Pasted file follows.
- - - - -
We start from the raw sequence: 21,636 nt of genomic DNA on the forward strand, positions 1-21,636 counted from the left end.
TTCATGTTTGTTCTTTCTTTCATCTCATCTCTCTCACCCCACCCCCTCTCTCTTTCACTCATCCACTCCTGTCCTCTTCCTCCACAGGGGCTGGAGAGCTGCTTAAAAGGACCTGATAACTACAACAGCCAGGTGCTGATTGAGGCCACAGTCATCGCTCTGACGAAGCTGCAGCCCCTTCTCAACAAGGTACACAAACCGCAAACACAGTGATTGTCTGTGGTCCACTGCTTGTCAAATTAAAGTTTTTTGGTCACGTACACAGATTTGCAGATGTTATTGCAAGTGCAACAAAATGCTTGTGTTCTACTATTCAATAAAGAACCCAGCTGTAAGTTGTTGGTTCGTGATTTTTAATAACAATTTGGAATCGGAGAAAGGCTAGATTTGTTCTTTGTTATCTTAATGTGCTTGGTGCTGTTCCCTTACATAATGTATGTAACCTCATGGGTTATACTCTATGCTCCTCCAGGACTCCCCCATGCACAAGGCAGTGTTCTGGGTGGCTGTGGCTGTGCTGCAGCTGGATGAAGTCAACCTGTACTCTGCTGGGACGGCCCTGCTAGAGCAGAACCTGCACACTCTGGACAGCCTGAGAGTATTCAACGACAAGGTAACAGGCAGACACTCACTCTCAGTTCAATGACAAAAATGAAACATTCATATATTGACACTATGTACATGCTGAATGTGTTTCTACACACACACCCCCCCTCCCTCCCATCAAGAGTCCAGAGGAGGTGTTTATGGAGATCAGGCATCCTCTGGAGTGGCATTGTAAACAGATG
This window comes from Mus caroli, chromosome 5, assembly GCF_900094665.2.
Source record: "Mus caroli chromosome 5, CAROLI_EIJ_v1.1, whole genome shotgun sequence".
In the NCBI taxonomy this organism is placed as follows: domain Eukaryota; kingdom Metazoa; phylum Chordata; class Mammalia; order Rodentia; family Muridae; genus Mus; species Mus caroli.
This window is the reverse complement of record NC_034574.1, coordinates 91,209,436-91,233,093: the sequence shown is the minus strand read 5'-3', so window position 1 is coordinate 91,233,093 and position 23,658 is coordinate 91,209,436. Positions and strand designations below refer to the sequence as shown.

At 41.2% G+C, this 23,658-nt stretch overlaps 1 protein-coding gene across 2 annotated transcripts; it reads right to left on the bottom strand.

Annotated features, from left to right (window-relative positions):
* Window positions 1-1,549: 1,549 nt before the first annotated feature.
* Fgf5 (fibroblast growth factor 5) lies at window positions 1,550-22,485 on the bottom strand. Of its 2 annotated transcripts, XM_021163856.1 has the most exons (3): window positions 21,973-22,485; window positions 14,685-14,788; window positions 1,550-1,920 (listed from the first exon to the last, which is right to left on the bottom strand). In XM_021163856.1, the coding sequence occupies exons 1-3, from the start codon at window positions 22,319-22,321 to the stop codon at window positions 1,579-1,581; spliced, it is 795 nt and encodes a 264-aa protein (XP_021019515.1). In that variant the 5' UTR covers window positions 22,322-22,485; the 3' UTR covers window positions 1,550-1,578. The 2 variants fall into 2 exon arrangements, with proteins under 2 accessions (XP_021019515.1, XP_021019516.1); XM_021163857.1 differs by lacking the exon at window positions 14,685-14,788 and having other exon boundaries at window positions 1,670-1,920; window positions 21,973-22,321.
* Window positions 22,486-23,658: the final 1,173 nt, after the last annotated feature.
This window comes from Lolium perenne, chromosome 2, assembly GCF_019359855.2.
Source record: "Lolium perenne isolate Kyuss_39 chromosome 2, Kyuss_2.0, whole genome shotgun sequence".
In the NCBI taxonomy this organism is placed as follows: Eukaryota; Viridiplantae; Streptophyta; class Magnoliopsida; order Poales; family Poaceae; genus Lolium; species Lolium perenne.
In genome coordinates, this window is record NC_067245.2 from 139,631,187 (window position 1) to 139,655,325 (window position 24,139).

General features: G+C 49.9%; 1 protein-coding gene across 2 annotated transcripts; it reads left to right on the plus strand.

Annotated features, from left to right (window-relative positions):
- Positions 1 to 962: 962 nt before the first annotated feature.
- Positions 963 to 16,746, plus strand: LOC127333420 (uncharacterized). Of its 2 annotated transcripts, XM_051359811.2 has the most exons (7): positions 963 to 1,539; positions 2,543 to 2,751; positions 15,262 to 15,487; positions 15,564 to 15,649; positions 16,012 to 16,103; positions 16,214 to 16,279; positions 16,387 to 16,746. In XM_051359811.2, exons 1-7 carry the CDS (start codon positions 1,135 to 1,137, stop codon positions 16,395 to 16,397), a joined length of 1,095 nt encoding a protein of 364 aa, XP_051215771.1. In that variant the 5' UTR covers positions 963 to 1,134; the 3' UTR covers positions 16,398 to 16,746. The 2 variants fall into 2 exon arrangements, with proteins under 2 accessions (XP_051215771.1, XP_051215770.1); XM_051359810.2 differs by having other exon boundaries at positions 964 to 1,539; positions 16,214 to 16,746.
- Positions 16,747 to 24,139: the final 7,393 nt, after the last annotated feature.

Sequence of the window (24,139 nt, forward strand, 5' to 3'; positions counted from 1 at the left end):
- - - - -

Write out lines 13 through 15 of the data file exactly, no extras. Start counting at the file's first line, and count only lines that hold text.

Source record: "Lolium perenne isolate Kyuss_39 chromosome 2, Kyuss_2.0, whole genome shotgun sequence".
In the NCBI taxonomy this organism is placed as follows: Eukaryota; Viridiplantae; Streptophyta; class Magnoliopsida; order Poales; family Poaceae; genus Lolium; species Lolium perenne.
In genome coordinates, this window is record NC_067245.2 from 139,631,187 (window position 1) to 139,655,325 (window position 24,139).